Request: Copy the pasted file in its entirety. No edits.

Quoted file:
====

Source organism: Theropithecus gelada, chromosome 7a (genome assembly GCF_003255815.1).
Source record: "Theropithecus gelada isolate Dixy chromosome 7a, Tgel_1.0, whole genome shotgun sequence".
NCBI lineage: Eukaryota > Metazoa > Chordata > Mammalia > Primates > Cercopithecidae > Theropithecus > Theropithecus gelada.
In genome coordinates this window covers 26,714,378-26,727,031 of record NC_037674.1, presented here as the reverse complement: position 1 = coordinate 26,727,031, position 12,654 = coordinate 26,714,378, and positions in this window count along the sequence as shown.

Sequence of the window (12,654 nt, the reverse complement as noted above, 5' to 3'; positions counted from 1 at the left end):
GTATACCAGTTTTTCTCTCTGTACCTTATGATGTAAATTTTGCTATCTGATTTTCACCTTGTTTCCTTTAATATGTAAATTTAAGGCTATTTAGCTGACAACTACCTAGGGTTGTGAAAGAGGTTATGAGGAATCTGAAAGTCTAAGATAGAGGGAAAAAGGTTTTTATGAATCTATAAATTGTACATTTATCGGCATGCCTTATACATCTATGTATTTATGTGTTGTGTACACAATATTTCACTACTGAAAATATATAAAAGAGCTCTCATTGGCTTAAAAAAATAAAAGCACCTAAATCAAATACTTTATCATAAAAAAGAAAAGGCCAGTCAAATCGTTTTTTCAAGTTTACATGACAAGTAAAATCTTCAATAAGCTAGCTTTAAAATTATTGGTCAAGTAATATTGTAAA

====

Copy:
Source organism: Theropithecus gelada, chromosome 7a (genome assembly GCF_003255815.1).
Source record: "Theropithecus gelada isolate Dixy chromosome 7a, Tgel_1.0, whole genome shotgun sequence".
NCBI lineage: Eukaryota > Metazoa > Chordata > Mammalia > Primates > Cercopithecidae > Theropithecus > Theropithecus gelada.
In genome coordinates this window covers 26,714,378-26,727,031 of record NC_037674.1, presented here as the reverse complement: position 1 = coordinate 26,727,031, position 12,654 = coordinate 26,714,378, and positions in this window count along the sequence as shown.

Sequence of the window (12,654 nt, the reverse complement as noted above, 5' to 3'; positions counted from 1 at the left end):
GTATACCAGTTTTTCTCTCTGTACCTTATGATGTAAATTTTGCTATCTGATTTTCACCTTGTTTCCTTTAATATGTAAATTTAAGGCTATTTAGCTGACAACTACCTAGGGTTGTGAAAGAGGTTATGAGGAATCTGAAAGTCTAAGATAGAGGGAAAAAGGTTTTTATGAATCTATAAATTGTACATTTATCGGCATGCCTTATACATCTATGTATTTATGTGTTGTGTACACAATATTTCACTACTGAAAATATATAAAAGAGCTCTCATTGGCTTAAAAAAATAAAAGCACCTAAATCAAATACTTTATCATAAAAAAGAAAAGGCCAGTCAAATCGTTTTTTCAAGTTTACATGACAAGTAAAATCTTCAATAAGCTAGCTTTAAAATTATTGGTCAAGTAATATTGTAAA